Just forget the words and sing along

Wednesday, December 29, 2010

All the Times I've Bought Star Wars: Episode VIII -- Train Him I Cannot. He Is Too Old.

And we've reached the final entry of my epic blog series, All the Time I've Bought Star Wars.  I've been recounting all the times I've bought Star Wars, and trying to figure out why I've bought it so many times.  We take a look at what I've learned with the final part, Episode VIII: Train Him I Cannot.  He Is Too Old.

“There’s only one Return, and it ain’t ‘Of the King,’ it’s ‘Of the Jedi.”  That’s a rather famous quote from the film Clerks 2, in which our anti-hero Randall Graves harasses a couple of Lord of the Rings fans about their choice in film trilogies.  On the running commentary for Clerks 2, and in several of his famous Q&A sessions around the time of the film’s release, director Kevin Smith frequently lamented that there’s a whole generation now where “The Trilogy” isn’t Star Wars, but Lord of the Rings.  

And “generation” seems to be one of the key concepts when you’re talking about Star Wars.  The first film came out in May of 1977.  I was born in July of 1977.  Star Wars has always been there...an intrinsic part of my growing up.  When I was in kindergarten I went as Darth Vader for Halloween...the next year I went as Luke Skywalker.  My friends had all the Star Wars action figures you could imagine.  When VCRs started becoming commonplace, I’d constantly beg my parents to rent Return of the Jedi for me, and I’d always fall asleep halfway through.  I don’t think I finally saw it from beginning to end until I was in high school and me and the rest of the misfits would gather in the science lab every lunch hour to watch movies.  And then I was off to college, where lots of my friends enjoyed the Trilogy and we began counting down to the prequels.  Star Wars was just always part of the background noise when I was growing up. 

Eventually, though, the background noise catches your attention.  You begin focusing on it, studying it, analyzing it, figuring out what it has to say.  And when the background noise has been around for as long as Star Wars has, there is a lot to study.  There are new background characters that you’ve never noticed before.  There are untold stories as to how these characters came to be.  There are tiny details to be highlighted.  The more you peel back the layers, the more you find.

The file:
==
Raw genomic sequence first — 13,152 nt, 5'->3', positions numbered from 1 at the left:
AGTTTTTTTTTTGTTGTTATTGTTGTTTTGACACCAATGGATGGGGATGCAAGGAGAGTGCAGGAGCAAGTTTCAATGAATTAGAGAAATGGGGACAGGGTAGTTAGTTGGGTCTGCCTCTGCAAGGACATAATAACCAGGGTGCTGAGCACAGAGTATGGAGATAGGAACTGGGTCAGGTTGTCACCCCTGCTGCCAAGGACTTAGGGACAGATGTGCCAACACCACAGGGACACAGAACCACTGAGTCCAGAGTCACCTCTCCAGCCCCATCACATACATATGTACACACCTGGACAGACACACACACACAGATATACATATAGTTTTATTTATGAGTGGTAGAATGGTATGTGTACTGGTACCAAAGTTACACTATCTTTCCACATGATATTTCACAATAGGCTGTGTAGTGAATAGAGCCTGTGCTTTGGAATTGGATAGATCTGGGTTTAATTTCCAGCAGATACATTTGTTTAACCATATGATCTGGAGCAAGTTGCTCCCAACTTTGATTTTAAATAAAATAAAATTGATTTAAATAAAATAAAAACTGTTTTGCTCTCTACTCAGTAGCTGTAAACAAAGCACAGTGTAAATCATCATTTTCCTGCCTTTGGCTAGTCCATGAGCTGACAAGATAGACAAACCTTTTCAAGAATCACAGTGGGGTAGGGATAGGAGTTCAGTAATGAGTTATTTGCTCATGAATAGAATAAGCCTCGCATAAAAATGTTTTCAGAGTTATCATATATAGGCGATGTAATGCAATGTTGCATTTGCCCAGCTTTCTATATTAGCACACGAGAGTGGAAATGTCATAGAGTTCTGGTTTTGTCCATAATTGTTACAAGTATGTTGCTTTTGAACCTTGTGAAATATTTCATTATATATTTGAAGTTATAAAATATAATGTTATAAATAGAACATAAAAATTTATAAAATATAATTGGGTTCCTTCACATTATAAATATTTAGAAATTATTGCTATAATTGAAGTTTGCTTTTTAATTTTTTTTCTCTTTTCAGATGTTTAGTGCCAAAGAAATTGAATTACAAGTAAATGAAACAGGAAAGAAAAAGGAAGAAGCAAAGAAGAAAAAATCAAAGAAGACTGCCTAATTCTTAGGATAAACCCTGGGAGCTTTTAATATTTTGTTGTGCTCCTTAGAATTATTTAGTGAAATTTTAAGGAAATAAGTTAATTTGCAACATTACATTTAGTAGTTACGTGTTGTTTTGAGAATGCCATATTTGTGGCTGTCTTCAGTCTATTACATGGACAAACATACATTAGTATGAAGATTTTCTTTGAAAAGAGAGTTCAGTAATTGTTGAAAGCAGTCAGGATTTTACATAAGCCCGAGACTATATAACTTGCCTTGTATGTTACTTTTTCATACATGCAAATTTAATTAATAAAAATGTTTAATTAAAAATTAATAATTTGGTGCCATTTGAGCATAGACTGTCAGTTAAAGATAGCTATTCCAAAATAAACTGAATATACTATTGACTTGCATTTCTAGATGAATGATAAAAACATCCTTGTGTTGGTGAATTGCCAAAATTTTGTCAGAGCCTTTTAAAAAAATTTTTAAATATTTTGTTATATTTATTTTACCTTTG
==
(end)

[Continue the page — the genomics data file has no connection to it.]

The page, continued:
And with all the advancements there have been in home theatre technology, you can’t help yourself but buy the latest versions of Star Wars when they came out.  VHS was the first opportunity we had to watch the films over and over and over again, picking out the details that you only get upon multiple viewings.  DVD came along with increased picture clarity, thus enabling you to discover new background characters that you’ve never noticed before.
And now, Blu-Ray is coming.  In high definition, who knows what background details we’ll pick up on now.   And with the Internet accessibility, I know that Lucasfilm will be taking full advantage of that.  When Episode I came along, most of my friends fell in love with the character of Aurra Sing.  She only has 15 seconds of screen time, but from what I gather, she became a superstar in the expanded universe.  Well, with Blu-Ray, you’ll be able to push a button on your remote and bring up all of Aurra Sing’s life history.  No longer will you have to pour through an endless series of novels and comic books to piece together the tale!

But Blu-Ray and Internet access is only the beginning.  There are still versions of the Trilogy that illuminate more details.  I wouldn’t mind getting my hands on The Clone Wars someday – not the CGI cartoon, but the original Genndy Tartakovsky cartoon.  And there’s still the radio play adaptation.  Back in the early 1980s, NPR adapted the entire Trilogy into a series of radio plays.  Since it was based on George Lucas’s original screenplay, there are lots of added story details that are back in the original tale.  Plus, you know, I love old radio plays, so it’d be interesting to see how it was adapted to the medium.  

It’s the desire.  The desire to learn more.  When something has been a part of your pop culture landscape since you were born, you just can’t help but want to learn more about it.  And purchasing multiple versions of the Trilogy enables you to do just that.  Purchasing the multiple spin-offs and tie-ins enables you to learn more the fictional universe.  Purchasing the Trilogy on new formats enables you to learn the stories as to how these films came to be.  It’s all about the quest for knowledge, so that way, if you ever find yourself in the QuickStop one night, and you overhear a debate about how many independent contractors were killed  when the Death Star was destroyed, you’re ready to join in the fray.  

So that is why I bought it on VHS.  That is why I bought it on DVD.  That is why I will buy it on Blu-Ray.  And when they day comes that you can buy it on a chip you implant in your head, I will buy it again.  And you know why?

Because I haven’t discovered girls yet.  

The End

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